Survival Rights

Posted on 9/6/2018 by Jim Pickerell | Printable Version | Comments (0)

In today’s stock photo environment, the concept of “survival rights” in a contractual agreement between photographer and stock agency no longer makes sense.

Many stock photo agencies have clauses in their photographer contracts that allow the Agency to continue to license rights to the photographer’s images for years after either the photographer or the agency terminate the agreement. If the agreement is “exclusive” then the photographer cannot do anything to try to generate revenue from the images, even if the Agency has not been generating much, or any, revenue from them for the photographer.

This all goes back to a time when agencies were taking in transparencies, storing them in file drawers, editing submissions, shipping images out to customers who requested certain ones, sometimes making massive numbers of dupes at the agency’s expense, placing some of the images in print catalogs, and generally incurring a lot of expense in managing the imagery they accepted into their collection for marketing.

At that time agencies felt they needed the right to continue to license the imagery for a period of time in order to protect their investment.

In today’s market, most of this has changed. Copies of a digital file, not film that needs to be returned, is delivered to the customer. Agencies have set up systems that allow them to automatically accept virtually every image submitted to them. There is little or no editing. Photographers are required to keyword each image so customers are able to find then. If the keywords are inadequate the agency does little or nothing to make the images more findable. There is a degree of inspection to insure that digital files meet certain technical standards, but no judgment in terms of quality or marketability.

Another argument for survival rights, when Rights Managed licensing was king, was that clients who had licensed rights for a very specific use in a particular project might come back later and want to re-license use of the same image for a different project. In such a case the agency wanted the ability to re-license the use.

Now, all that has changed. Most images are licensed as Royalty Free. For one base fee the customer is granted unlimited rights to use the image in any way they choose -- on multiple projects -- for as long as they like. There are still occasional exceptions, but they are rare and not the way most images are licensed. It is highly unlikely that agencies will lose much revenue today is they no longer have the right to re-license use to a customer who used the same image previously.

Custom editing by agency experts to help customers find what they need is mostly a thing of the past. Now, each customer is expected to spend his/her time doing the editing. As collections grow in size, editing becomes a much more laborious task for the customer.

Now, all survival clauses do is take control of how an image will be marketed out of the hands the image creator and turn it over to a third party that may, or may not, be doing a good job of licensing rights.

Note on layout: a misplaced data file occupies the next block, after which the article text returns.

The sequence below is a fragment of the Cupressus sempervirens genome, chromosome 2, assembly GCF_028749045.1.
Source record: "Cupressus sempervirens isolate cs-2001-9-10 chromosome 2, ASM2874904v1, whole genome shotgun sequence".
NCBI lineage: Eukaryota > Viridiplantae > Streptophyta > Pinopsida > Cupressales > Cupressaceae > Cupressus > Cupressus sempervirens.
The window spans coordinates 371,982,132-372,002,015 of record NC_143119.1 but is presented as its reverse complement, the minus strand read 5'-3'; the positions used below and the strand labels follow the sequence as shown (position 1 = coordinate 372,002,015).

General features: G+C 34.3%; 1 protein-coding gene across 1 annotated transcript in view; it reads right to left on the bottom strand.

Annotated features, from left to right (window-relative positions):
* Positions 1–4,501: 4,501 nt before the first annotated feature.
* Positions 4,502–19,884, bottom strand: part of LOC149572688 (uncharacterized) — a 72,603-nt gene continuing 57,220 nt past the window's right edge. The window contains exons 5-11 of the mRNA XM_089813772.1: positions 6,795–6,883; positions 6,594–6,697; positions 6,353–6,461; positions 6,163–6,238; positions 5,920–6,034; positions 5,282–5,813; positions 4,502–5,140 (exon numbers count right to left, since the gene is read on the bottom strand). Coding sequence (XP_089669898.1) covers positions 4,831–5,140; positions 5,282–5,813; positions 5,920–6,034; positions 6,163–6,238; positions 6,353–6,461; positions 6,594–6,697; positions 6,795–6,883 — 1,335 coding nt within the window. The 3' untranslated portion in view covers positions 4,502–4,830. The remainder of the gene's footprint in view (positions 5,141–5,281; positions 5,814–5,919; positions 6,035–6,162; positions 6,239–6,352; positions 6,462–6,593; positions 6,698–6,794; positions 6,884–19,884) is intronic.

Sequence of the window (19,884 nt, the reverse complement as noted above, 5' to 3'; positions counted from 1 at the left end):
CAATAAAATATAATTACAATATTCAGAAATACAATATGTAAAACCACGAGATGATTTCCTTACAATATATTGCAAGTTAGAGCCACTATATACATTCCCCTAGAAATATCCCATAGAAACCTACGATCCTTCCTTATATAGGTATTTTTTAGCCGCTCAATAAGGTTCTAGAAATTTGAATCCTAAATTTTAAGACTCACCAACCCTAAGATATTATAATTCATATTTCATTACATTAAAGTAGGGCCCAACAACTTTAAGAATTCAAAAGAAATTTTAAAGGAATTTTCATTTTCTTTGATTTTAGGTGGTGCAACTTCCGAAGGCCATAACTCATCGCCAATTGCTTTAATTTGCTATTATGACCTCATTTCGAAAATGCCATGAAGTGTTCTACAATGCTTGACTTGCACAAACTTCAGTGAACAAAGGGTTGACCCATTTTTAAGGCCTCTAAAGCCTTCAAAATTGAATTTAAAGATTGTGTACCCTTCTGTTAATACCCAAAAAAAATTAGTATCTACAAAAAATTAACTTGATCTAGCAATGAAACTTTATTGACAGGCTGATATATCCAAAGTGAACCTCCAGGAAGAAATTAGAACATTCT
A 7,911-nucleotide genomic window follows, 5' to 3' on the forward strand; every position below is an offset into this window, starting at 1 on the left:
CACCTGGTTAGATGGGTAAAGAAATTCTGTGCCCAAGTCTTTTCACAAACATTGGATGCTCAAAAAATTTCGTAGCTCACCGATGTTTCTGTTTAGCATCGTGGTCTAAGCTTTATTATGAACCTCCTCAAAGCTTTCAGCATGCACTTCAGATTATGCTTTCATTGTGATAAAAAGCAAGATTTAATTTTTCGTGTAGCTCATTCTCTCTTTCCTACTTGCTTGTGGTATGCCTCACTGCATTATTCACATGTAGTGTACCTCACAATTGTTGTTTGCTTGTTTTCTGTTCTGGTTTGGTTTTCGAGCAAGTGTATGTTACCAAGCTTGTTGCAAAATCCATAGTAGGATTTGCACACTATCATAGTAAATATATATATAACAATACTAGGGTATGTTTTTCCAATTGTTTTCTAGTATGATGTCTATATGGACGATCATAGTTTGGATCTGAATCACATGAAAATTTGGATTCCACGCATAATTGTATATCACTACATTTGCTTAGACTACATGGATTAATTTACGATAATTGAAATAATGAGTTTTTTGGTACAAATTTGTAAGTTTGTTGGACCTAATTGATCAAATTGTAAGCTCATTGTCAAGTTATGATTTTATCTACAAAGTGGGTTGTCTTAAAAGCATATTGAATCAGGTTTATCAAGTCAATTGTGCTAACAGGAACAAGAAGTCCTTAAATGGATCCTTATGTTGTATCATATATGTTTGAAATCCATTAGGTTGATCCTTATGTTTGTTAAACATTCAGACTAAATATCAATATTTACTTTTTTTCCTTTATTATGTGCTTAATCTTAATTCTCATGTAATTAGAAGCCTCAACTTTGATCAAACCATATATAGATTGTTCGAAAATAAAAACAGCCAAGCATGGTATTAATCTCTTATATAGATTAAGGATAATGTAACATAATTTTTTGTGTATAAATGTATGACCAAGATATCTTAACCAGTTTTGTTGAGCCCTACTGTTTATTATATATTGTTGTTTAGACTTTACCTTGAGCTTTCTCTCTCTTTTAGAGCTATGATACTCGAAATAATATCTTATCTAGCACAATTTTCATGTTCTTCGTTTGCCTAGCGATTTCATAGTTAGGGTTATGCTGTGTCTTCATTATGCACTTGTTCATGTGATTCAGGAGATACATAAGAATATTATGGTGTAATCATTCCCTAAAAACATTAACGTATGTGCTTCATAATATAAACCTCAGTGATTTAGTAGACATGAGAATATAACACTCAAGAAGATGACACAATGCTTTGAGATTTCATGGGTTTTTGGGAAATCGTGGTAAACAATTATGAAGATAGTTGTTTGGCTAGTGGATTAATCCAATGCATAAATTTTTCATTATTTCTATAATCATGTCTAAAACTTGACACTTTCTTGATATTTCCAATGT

It is highly unlikely that any photographer would want to pull images from an agency if the images are consistently earning revenue. But if the images aren’t selling, and haven’t been selling for a reasonable period of the time, the photographer should have the right to take the work and go elsewhere.

Deleting Images

Given all this one would think that contracts between photographer and agent should be for rather short, initial, get-to-know-you periods. After that either party should have the right to terminate. The images should either be returned to the creator shortly after termination, or at the very least the creator should have the right to begin trying to license copies of the images through other sources.

It should be a very easy for agencies to delete every image file belonging to a particular photographer (the photographer’s name should be attached to every one of his or her image files), or to delete specific image numbers that the photographer might supply to the agency.

But, no! The agencies don’t want to do that. That would require some work on the agency’s part and they don’t want to put forth any additional effort that is not revenue generating for them.

It is easier for the agency to simply hold the photographer’s work hostage. If a customer happens to want to use that image, then the agent gets its share. However, more likely what happens with today’s huge collections is that the image gets buried in the search returns and no customer ever sees it or knows it is there.

Copyright © 2018 Jim Pickerell. The above article may not be copied, reproduced, excerpted or distributed in any manner without written permission from the author. All requests should be submitted to Selling Stock at 10319 Westlake Drive, Suite 162, Bethesda, MD 20817, phone 301-461-7627, e-mail: wvz@fpcubgbf.pbz

Jim Pickerell is founder of, an online newsletter that publishes daily. He is also available for personal telephone consultations on pricing and other matters related to stock photography. He occasionally acts as an expert witness on matters related to stock photography. For his current curriculum vitae go to:  


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